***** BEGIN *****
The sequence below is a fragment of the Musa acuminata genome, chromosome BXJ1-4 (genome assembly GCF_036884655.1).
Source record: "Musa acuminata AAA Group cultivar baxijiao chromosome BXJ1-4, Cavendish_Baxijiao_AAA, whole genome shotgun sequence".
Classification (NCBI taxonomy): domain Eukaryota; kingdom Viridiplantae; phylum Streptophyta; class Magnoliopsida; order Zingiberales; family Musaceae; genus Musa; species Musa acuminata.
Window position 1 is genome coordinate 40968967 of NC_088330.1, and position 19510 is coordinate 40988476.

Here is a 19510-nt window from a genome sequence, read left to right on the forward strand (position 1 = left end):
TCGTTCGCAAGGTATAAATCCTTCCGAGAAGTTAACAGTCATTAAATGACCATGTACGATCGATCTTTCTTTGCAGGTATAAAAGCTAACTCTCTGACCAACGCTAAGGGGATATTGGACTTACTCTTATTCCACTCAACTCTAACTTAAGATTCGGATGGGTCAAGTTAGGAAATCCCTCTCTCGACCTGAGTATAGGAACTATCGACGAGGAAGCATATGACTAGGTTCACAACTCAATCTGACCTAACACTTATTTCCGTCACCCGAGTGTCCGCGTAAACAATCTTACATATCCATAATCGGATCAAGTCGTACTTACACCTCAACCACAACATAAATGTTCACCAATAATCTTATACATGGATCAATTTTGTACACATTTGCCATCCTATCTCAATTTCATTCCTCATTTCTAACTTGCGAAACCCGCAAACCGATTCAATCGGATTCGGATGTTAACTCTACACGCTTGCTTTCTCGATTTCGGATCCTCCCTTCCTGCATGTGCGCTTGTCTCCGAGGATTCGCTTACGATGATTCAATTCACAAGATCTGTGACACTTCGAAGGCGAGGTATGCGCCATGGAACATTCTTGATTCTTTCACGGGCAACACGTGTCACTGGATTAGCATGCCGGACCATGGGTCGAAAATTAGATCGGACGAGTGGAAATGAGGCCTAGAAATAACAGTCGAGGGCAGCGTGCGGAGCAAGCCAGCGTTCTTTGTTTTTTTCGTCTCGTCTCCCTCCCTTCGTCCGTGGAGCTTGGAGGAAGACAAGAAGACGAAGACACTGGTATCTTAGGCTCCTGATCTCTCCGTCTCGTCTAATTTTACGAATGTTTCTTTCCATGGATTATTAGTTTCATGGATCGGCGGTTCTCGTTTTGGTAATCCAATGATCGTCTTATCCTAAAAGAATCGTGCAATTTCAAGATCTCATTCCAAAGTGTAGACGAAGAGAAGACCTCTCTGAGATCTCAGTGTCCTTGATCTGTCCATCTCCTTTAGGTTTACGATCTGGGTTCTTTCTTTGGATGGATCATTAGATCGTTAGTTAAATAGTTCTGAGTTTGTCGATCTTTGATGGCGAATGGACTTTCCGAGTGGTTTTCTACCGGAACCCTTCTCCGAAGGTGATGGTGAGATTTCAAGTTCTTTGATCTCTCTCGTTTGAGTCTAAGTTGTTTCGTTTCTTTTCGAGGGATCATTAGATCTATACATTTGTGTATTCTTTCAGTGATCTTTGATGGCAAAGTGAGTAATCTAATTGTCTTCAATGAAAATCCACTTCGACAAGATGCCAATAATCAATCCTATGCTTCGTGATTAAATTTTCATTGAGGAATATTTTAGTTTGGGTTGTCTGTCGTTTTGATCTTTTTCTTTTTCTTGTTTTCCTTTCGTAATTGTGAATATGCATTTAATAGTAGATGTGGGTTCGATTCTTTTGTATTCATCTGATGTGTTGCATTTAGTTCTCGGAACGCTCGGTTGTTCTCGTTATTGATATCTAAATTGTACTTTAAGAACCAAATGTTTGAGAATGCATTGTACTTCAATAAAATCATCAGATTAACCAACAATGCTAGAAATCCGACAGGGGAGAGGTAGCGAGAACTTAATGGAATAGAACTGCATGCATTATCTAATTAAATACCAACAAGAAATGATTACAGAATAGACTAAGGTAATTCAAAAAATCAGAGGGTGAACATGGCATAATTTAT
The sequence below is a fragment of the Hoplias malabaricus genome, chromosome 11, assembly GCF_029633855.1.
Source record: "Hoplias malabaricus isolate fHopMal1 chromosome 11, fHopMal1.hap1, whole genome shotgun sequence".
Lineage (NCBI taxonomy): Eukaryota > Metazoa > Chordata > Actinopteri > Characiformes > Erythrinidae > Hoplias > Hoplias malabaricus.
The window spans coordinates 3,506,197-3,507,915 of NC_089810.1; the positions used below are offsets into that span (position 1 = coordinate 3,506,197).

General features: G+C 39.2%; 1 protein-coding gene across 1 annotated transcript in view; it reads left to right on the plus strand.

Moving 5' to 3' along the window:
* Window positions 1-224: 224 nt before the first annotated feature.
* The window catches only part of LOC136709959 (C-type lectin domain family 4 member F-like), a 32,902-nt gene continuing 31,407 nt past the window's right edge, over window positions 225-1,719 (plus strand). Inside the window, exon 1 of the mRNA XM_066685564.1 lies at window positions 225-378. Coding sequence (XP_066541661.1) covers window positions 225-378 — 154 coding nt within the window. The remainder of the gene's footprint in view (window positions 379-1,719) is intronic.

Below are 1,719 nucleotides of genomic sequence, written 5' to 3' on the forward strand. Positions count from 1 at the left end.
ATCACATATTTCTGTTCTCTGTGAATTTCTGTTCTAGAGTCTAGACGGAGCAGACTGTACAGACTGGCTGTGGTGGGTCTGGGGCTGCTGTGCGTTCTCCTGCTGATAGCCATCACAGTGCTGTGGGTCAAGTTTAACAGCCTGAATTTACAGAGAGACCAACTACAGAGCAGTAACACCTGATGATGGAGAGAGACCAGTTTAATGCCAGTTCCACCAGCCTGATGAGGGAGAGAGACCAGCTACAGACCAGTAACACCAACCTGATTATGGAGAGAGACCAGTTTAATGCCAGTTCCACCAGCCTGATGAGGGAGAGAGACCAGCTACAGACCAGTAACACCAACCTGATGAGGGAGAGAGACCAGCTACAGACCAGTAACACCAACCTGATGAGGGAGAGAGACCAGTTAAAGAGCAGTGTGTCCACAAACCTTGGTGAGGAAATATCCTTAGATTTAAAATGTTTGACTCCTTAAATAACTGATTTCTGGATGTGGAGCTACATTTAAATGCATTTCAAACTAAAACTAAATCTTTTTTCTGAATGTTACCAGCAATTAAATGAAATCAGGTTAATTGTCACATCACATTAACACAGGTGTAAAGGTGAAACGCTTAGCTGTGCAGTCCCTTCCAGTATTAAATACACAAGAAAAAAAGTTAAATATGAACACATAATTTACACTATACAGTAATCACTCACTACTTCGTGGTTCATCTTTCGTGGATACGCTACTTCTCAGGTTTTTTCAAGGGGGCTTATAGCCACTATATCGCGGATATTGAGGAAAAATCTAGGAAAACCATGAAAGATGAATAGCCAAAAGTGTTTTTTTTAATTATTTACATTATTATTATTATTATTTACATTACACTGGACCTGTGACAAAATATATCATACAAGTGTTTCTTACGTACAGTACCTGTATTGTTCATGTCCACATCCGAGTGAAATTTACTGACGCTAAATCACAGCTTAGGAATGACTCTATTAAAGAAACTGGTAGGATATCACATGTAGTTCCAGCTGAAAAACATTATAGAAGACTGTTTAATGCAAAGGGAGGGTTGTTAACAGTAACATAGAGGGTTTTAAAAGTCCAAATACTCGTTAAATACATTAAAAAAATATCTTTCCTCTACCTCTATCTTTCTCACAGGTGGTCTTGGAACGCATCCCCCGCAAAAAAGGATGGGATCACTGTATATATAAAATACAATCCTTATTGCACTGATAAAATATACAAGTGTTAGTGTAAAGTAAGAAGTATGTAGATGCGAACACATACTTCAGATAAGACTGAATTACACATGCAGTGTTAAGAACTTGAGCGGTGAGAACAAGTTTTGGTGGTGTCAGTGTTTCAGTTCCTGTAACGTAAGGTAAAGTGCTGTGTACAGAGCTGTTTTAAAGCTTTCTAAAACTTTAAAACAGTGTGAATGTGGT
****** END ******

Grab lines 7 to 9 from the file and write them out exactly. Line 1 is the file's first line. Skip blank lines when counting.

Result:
The sequence below is a fragment of the Hoplias malabaricus genome, chromosome 11, assembly GCF_029633855.1.
Source record: "Hoplias malabaricus isolate fHopMal1 chromosome 11, fHopMal1.hap1, whole genome shotgun sequence".
Lineage (NCBI taxonomy): Eukaryota > Metazoa > Chordata > Actinopteri > Characiformes > Erythrinidae > Hoplias > Hoplias malabaricus.